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Useful Information for Washington State
TransportationWashington has a system of state highways, called State Routes, as well as an extensive ferry system which is the largest in the nation and the third largest in the world. There are 140 public airfields in Washington, including 16 state airports owned by the Washington State Department of Transportation. Boeing Field in Seattle is one of the busiest primary non-hub airports in the US. Seattle-Tacoma International Airport (SeaTac) is the other major airport of greater Seattle. The unique geography of Washington presents exceptional transportation needs. There are extensive waterways in the midst of Washington's largest cites, including Seattle, Bellevue, Tacoma and Olympia. The state highways incorporate an extensive network of bridges and the largest ferry system in the United States to serve transportation needs in the Puget Sound area. Washington's marine highway constitutes a fleet of twenty-eight ferries that navigate Puget Sound and its inland waterways to 20 different ports of call, completing close to 147,000 sailings each year. Washington is home to four of the five longest floating bridges in the world: the Evergreen Point Floating Bridge, Lacey V. Murrow Memorial Bridge and Homer M. Hadley Memorial Bridge over Lake Washington, and the Hood Canal Bridge which connects the Olympic Peninsula and Kitsap Peninsula. The Cascade Mountain Range also provides unique transportation challenges. Washington operates and maintains roads over seven major mountain passes and eight minor passes. During winter months some of these passes are plowed, sanded, and kept safe with avalanche control. Not all are able to stay open through the winter. The North Cascades Highway, State Route 20, closes every year. This is because the extraordinary amount of snowfall and frequency of avalanches in the area of Washington Pass make it unsafe in the winter months. Washington was rated the best state (amongst fifty U.S. states) in the 2011 American State Litter Scorecard, for overall effectiveness and quality of its public space cleanliness from state and related litter/debris removal efforts, unseating Vermont, the previous topmost winner.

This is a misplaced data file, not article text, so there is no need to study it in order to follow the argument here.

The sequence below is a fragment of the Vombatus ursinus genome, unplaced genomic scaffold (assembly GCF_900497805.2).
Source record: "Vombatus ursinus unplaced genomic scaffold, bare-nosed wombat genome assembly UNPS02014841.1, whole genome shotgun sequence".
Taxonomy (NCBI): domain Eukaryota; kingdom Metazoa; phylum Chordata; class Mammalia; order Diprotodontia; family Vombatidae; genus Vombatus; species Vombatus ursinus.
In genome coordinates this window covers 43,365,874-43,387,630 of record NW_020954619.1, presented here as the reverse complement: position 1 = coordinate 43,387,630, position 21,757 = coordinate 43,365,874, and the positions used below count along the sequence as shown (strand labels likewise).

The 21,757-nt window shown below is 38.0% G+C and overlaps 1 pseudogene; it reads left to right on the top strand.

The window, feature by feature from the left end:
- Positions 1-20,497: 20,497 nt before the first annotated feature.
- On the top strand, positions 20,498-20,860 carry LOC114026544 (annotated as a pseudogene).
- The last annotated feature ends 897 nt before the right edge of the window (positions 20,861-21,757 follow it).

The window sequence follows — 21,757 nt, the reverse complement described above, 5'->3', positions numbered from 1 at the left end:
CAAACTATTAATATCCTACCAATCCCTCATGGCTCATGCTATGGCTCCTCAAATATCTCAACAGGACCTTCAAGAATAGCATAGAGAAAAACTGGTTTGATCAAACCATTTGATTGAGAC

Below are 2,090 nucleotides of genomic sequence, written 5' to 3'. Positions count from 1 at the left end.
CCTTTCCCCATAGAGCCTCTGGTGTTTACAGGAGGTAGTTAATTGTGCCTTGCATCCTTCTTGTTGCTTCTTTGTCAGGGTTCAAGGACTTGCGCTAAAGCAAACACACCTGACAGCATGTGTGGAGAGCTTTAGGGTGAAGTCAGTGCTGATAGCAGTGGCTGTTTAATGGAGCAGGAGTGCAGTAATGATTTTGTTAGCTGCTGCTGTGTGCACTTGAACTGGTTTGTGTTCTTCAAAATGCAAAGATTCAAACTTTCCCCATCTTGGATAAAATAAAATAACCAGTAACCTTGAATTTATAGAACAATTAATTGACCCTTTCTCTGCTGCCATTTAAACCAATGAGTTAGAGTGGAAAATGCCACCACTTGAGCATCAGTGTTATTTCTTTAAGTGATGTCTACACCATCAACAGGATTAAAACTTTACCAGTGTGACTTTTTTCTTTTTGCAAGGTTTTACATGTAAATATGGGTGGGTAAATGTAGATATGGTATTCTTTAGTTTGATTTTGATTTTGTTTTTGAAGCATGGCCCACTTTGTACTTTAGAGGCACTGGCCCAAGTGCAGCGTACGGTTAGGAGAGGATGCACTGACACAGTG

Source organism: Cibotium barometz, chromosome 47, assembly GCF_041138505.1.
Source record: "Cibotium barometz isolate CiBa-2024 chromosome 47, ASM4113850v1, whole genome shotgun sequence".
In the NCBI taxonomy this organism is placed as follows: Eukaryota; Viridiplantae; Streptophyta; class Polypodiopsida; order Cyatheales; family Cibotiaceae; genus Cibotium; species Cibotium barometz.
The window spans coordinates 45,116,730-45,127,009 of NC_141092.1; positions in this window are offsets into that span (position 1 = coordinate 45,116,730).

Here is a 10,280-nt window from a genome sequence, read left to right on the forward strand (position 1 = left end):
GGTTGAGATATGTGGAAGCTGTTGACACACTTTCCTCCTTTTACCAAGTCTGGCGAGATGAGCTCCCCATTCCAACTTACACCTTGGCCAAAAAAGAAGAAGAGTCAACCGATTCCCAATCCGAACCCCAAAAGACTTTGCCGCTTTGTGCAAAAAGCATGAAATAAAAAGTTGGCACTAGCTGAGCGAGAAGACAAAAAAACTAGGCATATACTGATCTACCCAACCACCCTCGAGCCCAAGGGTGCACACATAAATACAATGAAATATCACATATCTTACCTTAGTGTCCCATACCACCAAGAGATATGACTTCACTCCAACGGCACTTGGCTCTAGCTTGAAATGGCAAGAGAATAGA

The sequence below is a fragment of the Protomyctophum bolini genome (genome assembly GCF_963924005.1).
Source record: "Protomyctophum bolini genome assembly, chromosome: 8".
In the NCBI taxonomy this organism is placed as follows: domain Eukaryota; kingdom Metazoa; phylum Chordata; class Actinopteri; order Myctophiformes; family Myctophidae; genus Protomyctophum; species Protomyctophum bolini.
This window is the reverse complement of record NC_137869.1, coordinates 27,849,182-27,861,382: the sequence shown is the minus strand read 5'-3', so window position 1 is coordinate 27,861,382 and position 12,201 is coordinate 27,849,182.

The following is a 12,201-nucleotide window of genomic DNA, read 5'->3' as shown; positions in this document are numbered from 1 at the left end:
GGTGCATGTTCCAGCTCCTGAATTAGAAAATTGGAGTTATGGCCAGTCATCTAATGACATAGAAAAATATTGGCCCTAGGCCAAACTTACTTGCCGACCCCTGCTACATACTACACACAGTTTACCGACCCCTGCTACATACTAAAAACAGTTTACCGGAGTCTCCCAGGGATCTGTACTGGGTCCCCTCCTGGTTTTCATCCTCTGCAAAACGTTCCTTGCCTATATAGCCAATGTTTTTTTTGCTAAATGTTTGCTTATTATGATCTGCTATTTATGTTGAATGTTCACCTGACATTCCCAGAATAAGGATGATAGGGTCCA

Taxes The state of Washington is one of only seven states that does not levy a personal income tax. The state also does not collect a corporate income tax or franchise tax. However, Washington businesses are responsible for various other state levies, including the business and occupation tax (B & O), a gross receipts tax which charges varying rates for different types of businesses. Starbucks Headquarters, Seattle. Washington's state base sales tax is 6.5 percent which is combined with a local rate. As of April 2010, the rate is 9.5 percent in Seattle and other cities. These taxes apply to services as well as products. Most foods are exempt from sales tax; however, prepared foods, dietary supplements and soft drinks remain taxable. The combined state and local retail sales tax rates increase the taxes paid by consumers, depending on the variable local sales tax rates, generally between 8 and 9 percent. An excise tax applies to certain select products such as gasoline, cigarettes, and alcoholic beverages. Property tax was the first tax levied in the state of Washington and its collection accounts for about 30 percent of Washington's total state and local revenue. It continues to be the most important revenue source for public schools, fire protection, libraries, parks and recreation, and other special purpose districts. All real property and personal property is subject to tax unless specifically exempted by law. Personal property also is taxed, although most personal property owned by individuals is exempt. Personal property tax applies to personal property used when conducting business or to other personal property not exempt by law. All property taxes are paid to the county treasurer's office where the property is located. Washington does not impose a tax on intangible assets such as bank accounts, stocks or bonds. Neither does the state assess any tax on retirement income earned and received from another state. Washington does not collect inheritance taxes; however, the estate tax is decoupled from the federal estate tax laws, and therefore the state imposes its own estate tax.

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